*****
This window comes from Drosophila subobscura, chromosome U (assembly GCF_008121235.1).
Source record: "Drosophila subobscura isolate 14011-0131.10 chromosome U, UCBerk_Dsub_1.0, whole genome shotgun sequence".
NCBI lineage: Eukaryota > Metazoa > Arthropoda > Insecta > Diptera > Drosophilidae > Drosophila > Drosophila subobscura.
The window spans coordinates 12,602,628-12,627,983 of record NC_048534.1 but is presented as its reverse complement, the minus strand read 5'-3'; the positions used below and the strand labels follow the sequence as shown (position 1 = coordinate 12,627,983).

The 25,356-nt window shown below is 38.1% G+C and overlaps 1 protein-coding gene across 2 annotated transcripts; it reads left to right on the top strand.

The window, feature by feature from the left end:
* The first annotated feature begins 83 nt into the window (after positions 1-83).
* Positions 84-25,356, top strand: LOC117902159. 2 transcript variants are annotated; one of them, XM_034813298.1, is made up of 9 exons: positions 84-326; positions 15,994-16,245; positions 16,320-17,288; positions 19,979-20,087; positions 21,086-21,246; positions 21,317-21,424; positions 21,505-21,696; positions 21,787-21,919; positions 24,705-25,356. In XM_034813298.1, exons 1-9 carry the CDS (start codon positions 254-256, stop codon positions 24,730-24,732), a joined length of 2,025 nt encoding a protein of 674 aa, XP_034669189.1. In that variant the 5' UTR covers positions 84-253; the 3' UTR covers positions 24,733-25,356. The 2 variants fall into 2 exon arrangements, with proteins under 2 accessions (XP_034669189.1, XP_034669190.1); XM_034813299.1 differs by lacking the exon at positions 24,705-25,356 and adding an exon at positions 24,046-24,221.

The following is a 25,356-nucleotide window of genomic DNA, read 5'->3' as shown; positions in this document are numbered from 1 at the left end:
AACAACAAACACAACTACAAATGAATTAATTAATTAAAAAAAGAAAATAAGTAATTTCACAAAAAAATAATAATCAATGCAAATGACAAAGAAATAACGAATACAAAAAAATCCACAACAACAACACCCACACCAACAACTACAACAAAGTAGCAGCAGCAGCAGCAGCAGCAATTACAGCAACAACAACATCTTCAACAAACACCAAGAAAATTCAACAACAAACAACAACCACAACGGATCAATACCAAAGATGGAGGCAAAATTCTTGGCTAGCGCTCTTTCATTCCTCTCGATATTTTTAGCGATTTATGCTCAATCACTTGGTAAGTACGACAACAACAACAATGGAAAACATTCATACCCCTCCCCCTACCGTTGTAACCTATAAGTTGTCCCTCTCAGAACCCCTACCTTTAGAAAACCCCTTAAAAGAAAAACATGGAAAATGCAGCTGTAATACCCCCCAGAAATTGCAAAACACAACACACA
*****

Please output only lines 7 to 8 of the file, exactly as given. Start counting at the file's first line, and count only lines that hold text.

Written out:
* The first annotated feature begins 83 nt into the window (after positions 1-83).
* Positions 84-25,356, top strand: LOC117902159. 2 transcript variants are annotated; one of them, XM_034813298.1, is made up of 9 exons: positions 84-326; positions 15,994-16,245; positions 16,320-17,288; positions 19,979-20,087; positions 21,086-21,246; positions 21,317-21,424; positions 21,505-21,696; positions 21,787-21,919; positions 24,705-25,356. In XM_034813298.1, exons 1-9 carry the CDS (start codon positions 254-256, stop codon positions 24,730-24,732), a joined length of 2,025 nt encoding a protein of 674 aa, XP_034669189.1. In that variant the 5' UTR covers positions 84-253; the 3' UTR covers positions 24,733-25,356. The 2 variants fall into 2 exon arrangements, with proteins under 2 accessions (XP_034669189.1, XP_034669190.1); XM_034813299.1 differs by lacking the exon at positions 24,705-25,356 and adding an exon at positions 24,046-24,221.